The year of living recklessly

That was the year that was.

2017 ended up being a bit quiet around here, but we had some good times, and it’s really important to remember what you’ve achieved even when things turned a bit shit.

So I’m kicking January off by revisiting the ten most-read posts of the past year. There’s some damn fine writing in there and some critical subjects which I know will come up again over the first term of our new government.

I think they also show what this place can become with a little more elbow grease and support from people like you – but more about that next week.

In the meantime, here’s to 2018, which I’m dubbing the year of living recklessly.

What does that mean? Well, I’ve got a mortgage and no full-time employment. That’s not how you get a front-page article on nzherald.co.nz about how sensible millennials can build a successful property portfolio through sheer hard work and massive parental subsidies. That’s pretty reckless.

But more importantly, 2018 will be the year in which, if I earn any new regrets, none will be “why didn’t I …?”

So here at Boots Theory, I’m going to write. I’m going to write the truth – my truth, my understanding of the world: how it is and how it should be. How we can and must bridge the gap. How we might be failing and how we can do better.

Some people won’t like it, but I’m taking my own comms advice: they aren’t the audience, and I can’t keep biting my tongue in the hopes of reaching those who cannot be persuaded.

Some will think I should keep my opinions to myself, or proper, private channels. Don’t air disagreements in public! Well, I think we’re better than that. We’re strong enough in our principles not to flinch when our opponents try to turn them into weaknesses. We have to be.

Some people will love seeing a dissenting leftwing voice because they think it can be used to undermine the left. And you can bugger right off back to your sham of a “union”, Jordy.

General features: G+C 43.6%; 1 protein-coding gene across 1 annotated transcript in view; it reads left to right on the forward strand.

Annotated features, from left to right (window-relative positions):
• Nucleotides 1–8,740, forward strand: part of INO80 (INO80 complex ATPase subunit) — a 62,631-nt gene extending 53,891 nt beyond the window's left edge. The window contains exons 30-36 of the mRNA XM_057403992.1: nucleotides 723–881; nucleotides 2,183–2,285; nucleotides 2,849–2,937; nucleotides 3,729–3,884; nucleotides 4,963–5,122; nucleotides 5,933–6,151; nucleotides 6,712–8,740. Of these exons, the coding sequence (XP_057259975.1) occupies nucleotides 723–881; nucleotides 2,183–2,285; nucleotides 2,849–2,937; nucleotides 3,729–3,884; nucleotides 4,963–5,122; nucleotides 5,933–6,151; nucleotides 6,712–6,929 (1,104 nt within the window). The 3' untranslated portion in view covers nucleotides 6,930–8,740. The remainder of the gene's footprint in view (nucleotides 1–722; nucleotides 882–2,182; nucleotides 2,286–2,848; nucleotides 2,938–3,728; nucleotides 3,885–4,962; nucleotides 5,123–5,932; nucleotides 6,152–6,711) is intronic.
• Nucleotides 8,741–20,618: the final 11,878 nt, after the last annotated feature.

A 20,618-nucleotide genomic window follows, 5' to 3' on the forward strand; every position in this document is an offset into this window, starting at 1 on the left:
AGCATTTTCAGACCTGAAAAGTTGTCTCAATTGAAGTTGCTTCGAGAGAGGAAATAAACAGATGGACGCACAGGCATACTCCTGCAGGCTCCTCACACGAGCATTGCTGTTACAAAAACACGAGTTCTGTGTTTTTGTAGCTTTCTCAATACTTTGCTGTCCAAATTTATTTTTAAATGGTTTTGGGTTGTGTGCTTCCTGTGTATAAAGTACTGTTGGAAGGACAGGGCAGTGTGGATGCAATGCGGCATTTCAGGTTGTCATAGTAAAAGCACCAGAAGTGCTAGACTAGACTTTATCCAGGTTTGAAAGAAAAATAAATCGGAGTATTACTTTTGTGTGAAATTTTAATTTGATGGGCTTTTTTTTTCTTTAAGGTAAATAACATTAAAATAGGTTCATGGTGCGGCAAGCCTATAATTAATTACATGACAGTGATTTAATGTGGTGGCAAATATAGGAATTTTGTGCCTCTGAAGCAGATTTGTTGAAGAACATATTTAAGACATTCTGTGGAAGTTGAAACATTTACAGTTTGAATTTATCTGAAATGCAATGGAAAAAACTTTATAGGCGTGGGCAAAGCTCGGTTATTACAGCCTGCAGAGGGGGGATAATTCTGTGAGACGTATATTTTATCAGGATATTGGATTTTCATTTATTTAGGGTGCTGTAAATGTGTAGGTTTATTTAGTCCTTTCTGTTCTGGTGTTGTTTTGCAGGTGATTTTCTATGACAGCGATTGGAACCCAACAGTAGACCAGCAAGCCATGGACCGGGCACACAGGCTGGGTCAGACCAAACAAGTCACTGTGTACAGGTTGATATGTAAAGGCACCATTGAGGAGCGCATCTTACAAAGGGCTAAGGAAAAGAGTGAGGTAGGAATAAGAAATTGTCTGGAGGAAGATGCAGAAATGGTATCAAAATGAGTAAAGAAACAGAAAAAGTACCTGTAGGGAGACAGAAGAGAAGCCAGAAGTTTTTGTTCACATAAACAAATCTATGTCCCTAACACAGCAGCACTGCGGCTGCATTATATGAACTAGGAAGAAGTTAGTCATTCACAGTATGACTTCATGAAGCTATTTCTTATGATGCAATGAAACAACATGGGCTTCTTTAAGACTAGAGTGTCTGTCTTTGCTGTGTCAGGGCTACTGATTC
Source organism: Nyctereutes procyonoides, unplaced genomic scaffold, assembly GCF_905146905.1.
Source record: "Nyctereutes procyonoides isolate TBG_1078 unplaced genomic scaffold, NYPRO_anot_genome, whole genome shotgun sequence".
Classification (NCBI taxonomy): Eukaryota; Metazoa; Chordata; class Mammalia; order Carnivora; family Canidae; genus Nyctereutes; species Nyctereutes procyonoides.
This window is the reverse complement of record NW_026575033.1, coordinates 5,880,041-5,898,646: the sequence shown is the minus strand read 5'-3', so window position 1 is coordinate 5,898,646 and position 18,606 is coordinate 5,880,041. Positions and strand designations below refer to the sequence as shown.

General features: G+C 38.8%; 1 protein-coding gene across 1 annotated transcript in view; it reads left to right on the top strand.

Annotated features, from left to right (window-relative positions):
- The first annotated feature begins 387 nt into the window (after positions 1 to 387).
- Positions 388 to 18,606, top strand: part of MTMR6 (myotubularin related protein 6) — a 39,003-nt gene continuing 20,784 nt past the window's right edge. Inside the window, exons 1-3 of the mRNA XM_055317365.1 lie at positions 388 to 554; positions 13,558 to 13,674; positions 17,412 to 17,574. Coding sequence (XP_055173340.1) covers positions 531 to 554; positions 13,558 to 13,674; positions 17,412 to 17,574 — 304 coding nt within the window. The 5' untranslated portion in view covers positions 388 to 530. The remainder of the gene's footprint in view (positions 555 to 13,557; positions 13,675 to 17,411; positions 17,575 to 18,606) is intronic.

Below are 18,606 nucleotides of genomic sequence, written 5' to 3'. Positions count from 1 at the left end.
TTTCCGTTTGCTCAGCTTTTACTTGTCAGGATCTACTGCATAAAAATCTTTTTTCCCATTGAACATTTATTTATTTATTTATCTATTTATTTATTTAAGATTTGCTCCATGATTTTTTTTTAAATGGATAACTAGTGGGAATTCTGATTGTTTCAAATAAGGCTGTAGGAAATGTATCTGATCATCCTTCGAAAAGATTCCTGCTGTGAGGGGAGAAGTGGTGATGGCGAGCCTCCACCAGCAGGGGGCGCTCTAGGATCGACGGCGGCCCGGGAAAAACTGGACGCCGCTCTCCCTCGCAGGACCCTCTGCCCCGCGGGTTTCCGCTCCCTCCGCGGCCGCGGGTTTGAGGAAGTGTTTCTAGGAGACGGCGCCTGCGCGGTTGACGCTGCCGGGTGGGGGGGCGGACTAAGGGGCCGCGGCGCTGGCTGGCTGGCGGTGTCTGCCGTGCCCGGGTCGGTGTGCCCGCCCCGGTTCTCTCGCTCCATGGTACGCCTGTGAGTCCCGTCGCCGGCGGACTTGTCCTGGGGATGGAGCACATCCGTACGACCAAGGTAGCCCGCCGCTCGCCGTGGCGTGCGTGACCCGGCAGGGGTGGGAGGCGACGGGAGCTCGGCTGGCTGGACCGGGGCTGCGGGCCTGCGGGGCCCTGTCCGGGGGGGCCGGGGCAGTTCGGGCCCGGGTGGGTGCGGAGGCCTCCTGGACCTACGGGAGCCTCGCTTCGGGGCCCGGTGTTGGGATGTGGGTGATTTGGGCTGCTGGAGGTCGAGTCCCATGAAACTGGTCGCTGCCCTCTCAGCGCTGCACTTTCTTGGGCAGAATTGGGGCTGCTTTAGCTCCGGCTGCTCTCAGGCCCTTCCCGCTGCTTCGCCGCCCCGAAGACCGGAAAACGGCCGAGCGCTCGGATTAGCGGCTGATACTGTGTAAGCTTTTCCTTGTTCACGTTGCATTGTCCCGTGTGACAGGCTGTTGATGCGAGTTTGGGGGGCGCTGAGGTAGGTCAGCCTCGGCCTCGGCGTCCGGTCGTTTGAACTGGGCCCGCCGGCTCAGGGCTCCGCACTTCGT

I’m writing for the people who want the world to be better but think they’re alone, or there’s no space to talk about what change looks like. (Don’t air your disagreements in public!) If not for the people who can be persuaded to join the good fight – they’re not really reading political nerd blogs – then the people who will do the persuading, but need some extra tools.

There’s a broader objective: we – the left, the progressive movement – need to be able to question and discuss and make political debate something anyone can be part of. As I said on NYE, in some quarters anything short of 100% enthusiastic support for everything the progressive parliamentary parties do is tantamount to voting ACT.

But we’re progressives. It is core to who we are to debate and discuss and not simply accept whatever authority tells us to do. And when we’re in government, especially when we’re in government, we need all those voices pushing the limits of debate, rebutting the right’s propaganda, creating the space for change. Continued change.

I know I can be one of those voices, speaking from the leftwing, feminist, campaigning side of things. I don’t cover all the bases by any means, and the left will also need the voices of people who are Māori and working-class and queer and trans and who have disability. Parents and grandparents and aunties and young folk, students and retirees. It will take all of us because leftwing politics is about all of us.

I have my voice, and I know change happens when I use it. So that’s what I’m going to do. And I will need your support – but more of that in a bit.

I have to believe real, significant change is achievable, and not in ten or twenty years’ time – now.

I have to believe there’s a place for my voice and voices like mine – and unlike mine.

I have to believe there are people out there willing to listen, and act.

I’m doing this.

What do you reckon?

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